November 9, 2014
The Pursuit of Material Things
During the middle of my court proceedings, a close friend sat with me at dinner and asked, “How did you, of all people, get yourself into such a terrible situation?”The question would have been difficult to answer six months earlier. However, I had been pondering that question since the day I resigned from my law firm. I looked him in the eye and said “Things, the pursuit of bigger, better and more material things.” He was not satisfied with the answer and wanted a better one. I explained that my pursuant of material things began early in my life.
I grew up in a family where both parents worked. We only had a family dinner once or twice a week. The discussions at the table centered around financial issues, paying the mortgage, saving for retirement, conserving cash and why we could not afford certain material things. The fact that my family did not have the “Material Things” that many of my friends and classmates had caused me to envy them and feel insecure. At some point in my late teens, I decided that pursuing material things was a worthy goal. I worked very hard in various part time jobs and I did very well in college. I graduated very high in my law school class which allowed me to obtain a coveted one year clerkship with the Michigan Court of Appeals. After clerking, i went to work at a prominent Law Firm. When I got to the firm, I saw the material things the partners possessed and I was determined and encouraged to pursue more material things. I discovered that pursuing material things was a never ending pursuit. The more I had, the more I wanted. There was always someone with nicer home or a better lifestyle. I worked very hard and was able to acquire the material things I pursued as I made a very good living.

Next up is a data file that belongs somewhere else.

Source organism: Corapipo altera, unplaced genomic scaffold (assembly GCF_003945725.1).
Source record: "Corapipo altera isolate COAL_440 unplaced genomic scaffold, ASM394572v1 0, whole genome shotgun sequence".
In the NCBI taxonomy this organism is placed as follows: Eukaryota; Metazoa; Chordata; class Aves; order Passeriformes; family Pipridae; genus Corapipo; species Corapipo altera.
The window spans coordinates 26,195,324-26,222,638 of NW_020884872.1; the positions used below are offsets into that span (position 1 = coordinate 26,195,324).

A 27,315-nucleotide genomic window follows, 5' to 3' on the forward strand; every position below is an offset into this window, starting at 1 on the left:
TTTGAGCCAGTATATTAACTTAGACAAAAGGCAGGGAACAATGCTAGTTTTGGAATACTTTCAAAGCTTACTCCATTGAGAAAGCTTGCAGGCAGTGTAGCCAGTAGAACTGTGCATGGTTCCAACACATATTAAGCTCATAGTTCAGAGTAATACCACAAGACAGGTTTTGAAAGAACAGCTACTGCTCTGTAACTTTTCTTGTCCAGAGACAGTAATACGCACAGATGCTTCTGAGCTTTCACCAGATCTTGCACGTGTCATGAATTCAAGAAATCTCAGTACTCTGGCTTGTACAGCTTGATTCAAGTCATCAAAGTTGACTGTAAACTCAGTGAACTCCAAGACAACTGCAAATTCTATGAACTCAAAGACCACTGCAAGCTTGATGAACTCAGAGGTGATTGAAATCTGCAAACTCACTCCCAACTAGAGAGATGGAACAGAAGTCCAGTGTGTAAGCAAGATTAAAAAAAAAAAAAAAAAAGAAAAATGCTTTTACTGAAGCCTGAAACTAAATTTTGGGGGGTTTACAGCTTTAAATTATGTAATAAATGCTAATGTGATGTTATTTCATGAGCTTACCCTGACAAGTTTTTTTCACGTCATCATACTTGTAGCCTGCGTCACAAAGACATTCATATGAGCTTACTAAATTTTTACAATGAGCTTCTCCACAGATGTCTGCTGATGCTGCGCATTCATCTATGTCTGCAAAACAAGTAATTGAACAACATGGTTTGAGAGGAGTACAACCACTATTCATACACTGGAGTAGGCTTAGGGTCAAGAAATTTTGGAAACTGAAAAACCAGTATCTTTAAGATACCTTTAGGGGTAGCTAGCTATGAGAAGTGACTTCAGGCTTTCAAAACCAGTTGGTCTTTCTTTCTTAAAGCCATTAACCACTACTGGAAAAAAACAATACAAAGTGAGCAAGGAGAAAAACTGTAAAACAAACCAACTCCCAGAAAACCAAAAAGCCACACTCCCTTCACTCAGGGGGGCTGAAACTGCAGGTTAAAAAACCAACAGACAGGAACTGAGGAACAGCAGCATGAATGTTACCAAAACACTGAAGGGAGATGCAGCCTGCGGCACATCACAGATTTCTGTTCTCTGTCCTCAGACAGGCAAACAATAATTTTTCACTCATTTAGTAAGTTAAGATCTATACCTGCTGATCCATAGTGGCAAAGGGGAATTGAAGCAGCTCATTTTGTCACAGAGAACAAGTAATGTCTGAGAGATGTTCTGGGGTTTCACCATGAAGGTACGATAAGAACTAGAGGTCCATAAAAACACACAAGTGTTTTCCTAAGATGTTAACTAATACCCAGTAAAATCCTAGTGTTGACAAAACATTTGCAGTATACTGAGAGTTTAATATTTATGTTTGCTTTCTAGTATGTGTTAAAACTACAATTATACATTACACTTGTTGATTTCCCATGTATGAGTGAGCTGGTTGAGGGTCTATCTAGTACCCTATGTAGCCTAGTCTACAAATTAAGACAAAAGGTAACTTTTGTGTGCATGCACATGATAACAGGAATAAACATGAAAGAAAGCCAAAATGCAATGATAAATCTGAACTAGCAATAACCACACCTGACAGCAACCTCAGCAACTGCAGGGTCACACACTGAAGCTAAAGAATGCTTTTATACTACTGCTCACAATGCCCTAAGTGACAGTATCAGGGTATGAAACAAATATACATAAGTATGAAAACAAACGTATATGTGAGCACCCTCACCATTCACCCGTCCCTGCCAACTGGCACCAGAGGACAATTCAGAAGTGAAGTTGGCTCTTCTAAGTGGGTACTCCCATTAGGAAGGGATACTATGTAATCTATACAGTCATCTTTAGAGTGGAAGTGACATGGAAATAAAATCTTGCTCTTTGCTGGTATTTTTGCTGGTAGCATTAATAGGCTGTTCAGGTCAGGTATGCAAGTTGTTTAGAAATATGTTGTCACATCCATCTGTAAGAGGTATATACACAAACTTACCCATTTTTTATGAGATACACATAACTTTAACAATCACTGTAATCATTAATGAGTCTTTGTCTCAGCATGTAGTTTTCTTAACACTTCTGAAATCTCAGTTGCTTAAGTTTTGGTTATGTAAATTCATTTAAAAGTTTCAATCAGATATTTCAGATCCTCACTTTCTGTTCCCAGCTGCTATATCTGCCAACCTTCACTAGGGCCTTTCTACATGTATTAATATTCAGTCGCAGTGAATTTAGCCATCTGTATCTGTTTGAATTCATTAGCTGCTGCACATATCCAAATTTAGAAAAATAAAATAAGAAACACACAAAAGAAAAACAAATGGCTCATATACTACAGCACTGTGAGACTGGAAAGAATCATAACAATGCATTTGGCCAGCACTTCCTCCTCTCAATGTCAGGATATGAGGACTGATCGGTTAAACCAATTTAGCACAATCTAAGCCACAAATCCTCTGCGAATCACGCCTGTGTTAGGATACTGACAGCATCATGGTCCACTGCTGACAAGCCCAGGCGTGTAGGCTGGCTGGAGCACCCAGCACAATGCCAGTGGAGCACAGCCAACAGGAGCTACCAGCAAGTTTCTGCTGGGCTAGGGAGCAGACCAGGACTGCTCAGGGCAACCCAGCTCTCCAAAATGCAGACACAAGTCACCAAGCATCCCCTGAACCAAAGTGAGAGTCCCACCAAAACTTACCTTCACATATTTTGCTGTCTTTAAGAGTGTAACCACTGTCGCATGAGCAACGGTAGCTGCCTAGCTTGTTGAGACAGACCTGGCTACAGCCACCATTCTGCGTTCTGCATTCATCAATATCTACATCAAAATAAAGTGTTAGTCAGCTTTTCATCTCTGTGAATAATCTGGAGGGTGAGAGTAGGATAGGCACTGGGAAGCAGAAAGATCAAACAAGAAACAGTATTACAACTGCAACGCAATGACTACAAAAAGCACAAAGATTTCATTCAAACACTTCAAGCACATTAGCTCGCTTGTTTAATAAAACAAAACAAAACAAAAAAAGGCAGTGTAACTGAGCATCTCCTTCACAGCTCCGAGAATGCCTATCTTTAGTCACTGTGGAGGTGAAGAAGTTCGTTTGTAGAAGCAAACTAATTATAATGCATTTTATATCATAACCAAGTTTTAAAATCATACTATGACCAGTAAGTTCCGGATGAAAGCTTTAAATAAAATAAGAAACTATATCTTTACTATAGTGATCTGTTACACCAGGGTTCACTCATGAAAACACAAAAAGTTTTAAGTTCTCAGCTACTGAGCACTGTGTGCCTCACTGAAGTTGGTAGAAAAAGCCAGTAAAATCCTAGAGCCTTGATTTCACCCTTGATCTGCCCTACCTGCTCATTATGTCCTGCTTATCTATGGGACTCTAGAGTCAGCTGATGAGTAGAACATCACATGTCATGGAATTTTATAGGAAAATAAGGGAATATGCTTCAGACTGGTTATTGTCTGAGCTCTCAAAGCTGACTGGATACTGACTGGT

Suddenly, my material things were at risk as a result of three separate financial issues that combined to create a financial crisis.
- unsound real estate investments
- unexpected medical expenses for my son; and
- outlandish client entertainment expenses
To protect my material things, I committed the acts that put me in a federal prison. I have now lost all of the material things I worked so hard to attain and protect. Losing your material things clearly hurts to a certain extent. However, it is nothing compared to losing the love, trust and respect of your family, friends and community.
We all need certain material things to survive in the real world. The lesson I have learned, at this late date, is that the pursuant of material things should never cause you to risk losing the really important things; your family, friends and community. I will have to pursue some material things once I leave Federal Prison to survive but you can rest assured that my pursuit will never jeopardize the real things remaining in my life.
Things are fine, but do not lose sight of the real things. I did, and I will regret it for the rest of my life.